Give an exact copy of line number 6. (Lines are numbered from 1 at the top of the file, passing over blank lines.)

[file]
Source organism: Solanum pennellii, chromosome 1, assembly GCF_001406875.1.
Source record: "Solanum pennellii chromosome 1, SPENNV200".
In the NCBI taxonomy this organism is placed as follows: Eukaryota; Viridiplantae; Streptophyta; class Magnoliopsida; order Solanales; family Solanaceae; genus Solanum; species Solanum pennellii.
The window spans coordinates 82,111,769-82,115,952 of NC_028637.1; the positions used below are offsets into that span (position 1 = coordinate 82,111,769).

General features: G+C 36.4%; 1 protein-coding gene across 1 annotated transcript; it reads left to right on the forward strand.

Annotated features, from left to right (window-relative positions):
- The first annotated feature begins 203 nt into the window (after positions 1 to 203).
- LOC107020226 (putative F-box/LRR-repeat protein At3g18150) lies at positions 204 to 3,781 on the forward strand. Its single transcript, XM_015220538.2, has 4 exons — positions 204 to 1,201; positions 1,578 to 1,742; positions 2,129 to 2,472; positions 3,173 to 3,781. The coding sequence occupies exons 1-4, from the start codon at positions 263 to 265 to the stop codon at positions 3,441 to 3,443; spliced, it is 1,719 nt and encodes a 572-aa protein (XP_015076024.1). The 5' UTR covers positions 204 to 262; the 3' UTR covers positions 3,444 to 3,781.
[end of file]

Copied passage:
Annotated features, from left to right (window-relative positions):